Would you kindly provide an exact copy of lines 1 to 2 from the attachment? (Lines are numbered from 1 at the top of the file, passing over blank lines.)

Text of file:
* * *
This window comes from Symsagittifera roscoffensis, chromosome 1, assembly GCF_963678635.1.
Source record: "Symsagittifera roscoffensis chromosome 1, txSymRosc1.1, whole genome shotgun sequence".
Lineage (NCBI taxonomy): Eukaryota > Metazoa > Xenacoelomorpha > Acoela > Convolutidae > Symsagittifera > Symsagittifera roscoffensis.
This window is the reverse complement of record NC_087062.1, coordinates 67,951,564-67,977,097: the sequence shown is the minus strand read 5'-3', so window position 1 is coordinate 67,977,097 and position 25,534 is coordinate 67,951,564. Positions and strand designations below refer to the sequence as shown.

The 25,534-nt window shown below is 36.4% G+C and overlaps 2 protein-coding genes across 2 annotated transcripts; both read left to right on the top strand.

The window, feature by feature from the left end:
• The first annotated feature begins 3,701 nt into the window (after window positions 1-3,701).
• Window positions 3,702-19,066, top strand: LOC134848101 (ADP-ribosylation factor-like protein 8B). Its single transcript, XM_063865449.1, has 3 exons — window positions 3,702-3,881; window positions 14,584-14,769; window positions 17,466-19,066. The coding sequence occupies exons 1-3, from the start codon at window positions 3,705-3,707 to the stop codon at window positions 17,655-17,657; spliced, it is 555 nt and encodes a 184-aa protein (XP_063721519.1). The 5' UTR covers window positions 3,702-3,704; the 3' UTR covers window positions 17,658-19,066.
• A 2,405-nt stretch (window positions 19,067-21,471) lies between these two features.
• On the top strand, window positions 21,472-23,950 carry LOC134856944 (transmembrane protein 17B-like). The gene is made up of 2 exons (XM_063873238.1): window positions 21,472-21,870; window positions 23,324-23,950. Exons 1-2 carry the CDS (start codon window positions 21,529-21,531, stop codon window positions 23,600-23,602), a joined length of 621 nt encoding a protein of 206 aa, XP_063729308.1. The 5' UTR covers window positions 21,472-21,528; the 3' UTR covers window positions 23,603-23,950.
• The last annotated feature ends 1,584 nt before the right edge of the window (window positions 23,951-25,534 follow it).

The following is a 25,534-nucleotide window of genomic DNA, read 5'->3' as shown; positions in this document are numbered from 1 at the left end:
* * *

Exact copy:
This window comes from Symsagittifera roscoffensis, chromosome 1, assembly GCF_963678635.1.
Source record: "Symsagittifera roscoffensis chromosome 1, txSymRosc1.1, whole genome shotgun sequence".